Native App Security

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Revision as of 11:18, 17 October 2021 by Tom (talk | contribs) (App Vetting Process)

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Full Title and Meme

An app or application that is installed by the user to their device, as distinct from a Web App that runs in the browser context only. Apps implemented using web-based technology but distributed as a native app, so-called "hybrid apps", are considered equivalent to native apps by RFC 8252.


  • The day when a personal computer was for running applications for the user is long gone, never to return.
  • Today a personal computer depends on cloud based service for nearly all of its functionality.
  • Some of those sites are willing to use a trusted User Agent, typically a web browser from a well-known and trusted vendor for rendering its content.
  • The first of the Laws of Security tell us that when an attacker gets to run their code on your computer, it is no longer just your computer any longer.
  • But now many Web Sites encourage to run their applications on the user device to improve their control of the User Experience.
  • When these apps exchange user data with other locations, they are considered by OAuth 2.0 to be operating a clients of the user.
  • But the security of these apps is questionable, a IETF standard OAuth 2.0 for Native Apps seeks to address some of the issues.
  • For the case where the user is not forced to allow an application to run on their personal device, see the page Web Site Security.


  • One of the worst case scenarios for Native App security is that of payments made directly from a user's bank account without the user selected user agent (browser) assuring that the user consents to the payment.
  • In Open Banking it is proposed that a payment initiator and a bank can both have Native Apps running where the payment initiator app asks the banking app on the same device for permission to remove money from the user's account.
  • The article Watch Out for a Clever Touch ID Scam Hitting the App Store shows how unscrupulous apps can fool the user in to granting access to their bank accounts.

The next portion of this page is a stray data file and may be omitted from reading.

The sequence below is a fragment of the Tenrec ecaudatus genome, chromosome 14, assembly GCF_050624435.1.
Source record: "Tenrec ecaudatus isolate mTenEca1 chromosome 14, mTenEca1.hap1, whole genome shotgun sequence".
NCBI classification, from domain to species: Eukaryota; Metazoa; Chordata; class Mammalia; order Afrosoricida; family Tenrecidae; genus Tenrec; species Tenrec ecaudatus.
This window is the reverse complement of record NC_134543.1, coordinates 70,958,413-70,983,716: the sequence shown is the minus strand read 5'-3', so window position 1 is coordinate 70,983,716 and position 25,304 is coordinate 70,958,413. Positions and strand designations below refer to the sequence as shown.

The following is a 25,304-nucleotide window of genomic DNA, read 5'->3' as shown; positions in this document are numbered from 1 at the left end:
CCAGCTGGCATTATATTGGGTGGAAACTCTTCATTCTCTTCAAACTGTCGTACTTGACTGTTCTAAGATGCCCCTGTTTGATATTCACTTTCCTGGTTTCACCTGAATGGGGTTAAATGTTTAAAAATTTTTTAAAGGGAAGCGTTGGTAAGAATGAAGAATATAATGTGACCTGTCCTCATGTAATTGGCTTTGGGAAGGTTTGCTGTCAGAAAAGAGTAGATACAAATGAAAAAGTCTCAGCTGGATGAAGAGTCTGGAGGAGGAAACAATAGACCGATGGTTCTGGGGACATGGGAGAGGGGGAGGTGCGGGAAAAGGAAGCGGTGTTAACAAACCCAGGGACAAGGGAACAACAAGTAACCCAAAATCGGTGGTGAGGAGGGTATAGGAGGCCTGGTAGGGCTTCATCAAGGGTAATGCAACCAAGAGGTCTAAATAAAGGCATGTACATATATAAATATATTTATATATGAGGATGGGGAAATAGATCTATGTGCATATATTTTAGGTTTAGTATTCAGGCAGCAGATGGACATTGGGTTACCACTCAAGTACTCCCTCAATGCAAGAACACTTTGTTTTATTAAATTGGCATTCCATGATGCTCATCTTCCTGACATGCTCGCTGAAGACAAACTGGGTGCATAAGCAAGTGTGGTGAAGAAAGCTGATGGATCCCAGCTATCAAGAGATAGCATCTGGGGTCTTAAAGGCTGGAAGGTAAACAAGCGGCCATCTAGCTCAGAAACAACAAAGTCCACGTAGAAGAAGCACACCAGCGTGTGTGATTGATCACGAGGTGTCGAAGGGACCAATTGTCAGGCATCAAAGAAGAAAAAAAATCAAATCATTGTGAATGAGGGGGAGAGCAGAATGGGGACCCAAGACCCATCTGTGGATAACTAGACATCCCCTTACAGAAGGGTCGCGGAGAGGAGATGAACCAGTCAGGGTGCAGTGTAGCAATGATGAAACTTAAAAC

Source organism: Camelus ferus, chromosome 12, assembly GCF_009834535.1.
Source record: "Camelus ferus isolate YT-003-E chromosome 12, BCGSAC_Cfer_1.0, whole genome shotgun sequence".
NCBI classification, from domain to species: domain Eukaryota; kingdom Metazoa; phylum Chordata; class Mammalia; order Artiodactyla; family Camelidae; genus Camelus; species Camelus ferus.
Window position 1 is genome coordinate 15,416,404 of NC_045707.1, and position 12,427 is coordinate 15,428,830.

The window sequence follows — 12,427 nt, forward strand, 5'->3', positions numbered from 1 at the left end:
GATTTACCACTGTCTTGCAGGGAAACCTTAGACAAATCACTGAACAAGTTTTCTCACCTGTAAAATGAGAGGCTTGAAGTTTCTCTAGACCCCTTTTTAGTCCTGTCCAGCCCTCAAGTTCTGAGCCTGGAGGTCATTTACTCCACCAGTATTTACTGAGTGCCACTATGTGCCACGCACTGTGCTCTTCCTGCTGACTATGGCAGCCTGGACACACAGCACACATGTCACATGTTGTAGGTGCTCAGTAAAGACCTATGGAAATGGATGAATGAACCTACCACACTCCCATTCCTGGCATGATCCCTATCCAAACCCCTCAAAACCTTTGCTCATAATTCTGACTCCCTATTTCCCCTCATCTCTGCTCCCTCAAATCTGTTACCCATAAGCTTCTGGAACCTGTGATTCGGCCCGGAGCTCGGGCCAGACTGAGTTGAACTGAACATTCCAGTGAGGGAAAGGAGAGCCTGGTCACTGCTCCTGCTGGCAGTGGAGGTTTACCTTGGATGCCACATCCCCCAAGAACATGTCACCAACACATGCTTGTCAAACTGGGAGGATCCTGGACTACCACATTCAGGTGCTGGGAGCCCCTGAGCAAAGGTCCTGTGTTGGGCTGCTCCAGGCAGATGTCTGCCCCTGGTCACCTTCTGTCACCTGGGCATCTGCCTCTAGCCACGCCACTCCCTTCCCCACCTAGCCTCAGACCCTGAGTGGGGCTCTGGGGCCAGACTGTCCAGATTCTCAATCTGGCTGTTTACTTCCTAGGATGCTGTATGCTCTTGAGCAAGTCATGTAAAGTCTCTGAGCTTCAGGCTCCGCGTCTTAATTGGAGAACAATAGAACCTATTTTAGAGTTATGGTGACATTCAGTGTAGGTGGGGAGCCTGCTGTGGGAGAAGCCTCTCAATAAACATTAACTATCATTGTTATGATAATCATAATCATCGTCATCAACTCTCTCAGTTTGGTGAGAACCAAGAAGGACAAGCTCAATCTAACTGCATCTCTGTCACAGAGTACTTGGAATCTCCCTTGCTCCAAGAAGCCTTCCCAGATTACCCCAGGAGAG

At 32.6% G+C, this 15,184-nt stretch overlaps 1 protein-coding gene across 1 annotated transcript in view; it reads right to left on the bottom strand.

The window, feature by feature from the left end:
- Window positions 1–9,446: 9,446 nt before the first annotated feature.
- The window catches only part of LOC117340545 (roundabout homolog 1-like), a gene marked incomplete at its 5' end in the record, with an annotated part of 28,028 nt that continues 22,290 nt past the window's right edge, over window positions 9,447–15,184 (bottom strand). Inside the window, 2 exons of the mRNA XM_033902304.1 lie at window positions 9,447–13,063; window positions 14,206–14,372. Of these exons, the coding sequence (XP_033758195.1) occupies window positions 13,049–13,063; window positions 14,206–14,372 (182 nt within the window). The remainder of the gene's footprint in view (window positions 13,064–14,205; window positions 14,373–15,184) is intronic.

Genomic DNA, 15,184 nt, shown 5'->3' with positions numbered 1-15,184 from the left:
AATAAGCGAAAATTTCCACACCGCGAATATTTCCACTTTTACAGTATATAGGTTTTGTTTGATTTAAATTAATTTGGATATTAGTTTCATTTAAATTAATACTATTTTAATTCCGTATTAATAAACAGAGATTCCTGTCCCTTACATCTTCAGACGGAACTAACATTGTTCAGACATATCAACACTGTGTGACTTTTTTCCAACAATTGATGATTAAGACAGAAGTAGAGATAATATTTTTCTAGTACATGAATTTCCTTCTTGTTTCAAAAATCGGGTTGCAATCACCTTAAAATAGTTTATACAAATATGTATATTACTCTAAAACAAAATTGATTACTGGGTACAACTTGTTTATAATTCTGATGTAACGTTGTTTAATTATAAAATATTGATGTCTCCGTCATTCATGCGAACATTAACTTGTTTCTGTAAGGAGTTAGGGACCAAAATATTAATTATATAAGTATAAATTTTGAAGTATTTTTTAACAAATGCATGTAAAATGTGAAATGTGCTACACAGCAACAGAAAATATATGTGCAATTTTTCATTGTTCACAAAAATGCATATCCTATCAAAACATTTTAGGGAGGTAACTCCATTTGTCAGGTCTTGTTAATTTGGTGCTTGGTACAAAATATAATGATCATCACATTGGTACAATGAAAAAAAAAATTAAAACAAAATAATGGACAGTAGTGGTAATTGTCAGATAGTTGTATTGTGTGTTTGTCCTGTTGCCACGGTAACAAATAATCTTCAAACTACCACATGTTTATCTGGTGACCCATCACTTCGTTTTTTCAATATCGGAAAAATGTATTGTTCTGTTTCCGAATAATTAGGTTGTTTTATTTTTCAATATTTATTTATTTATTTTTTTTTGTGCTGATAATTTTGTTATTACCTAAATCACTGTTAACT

• A Web View is a display of information from a Web Site. There is no trustworthy indication that the Native App has correctly displayed the information that it obtained from the Web Site.


  • The Native App exposes its name and the web site that backs it in a manner that allows the user to make a meaningful trust decision.
    • Android play store requires[1] any app that uses a brand name service to be securely bound to a URL that properly exposes that brand.
    • Apple has not released any plans to improve app naming security as of 2018-09-21.
  • Joint use Native Apps are provide to some industries for all to use. It makes the trust decision by the user much more difficult.
  • Same Site was designed to help, but as of (2018-09-21) is not consistently applied. In 2020 a process of tightening the same site requirements was under way at blink.
  • RFC 8258 OAuth 2.0 for Native Apps is a best practice document that requires all requests from native apps should only be made through external user-agents. This document assumes that those are browsers supplied by the o/s vendor or otherwise vetted as secure for the user. It includes details for each of the major platforms, iOS, Android and Windows. In particular it mentions the app's security identifier for Windows, but all os's give the apps some sort of identifier that survives update and should be the primary source of app identity as the os app store will assure uniqueness.

App Vetting Process

NIST NCCoE Support

Android Support

Apple iPhone Support

Windows Support

  • Windows (UWP) settings are on all Windows 10 computer, but do not seem to be shown anywhere on the web. Just navigate start -> settings -> privacy -> app settings.
  • Rules for apps installed on Windows devices are of two types (UWP and traditional), but it is not clear how the user could possibly distinguish, so the concept has not been helpful.


  1. 1.0 1.1 Handling Android App Links.

Other References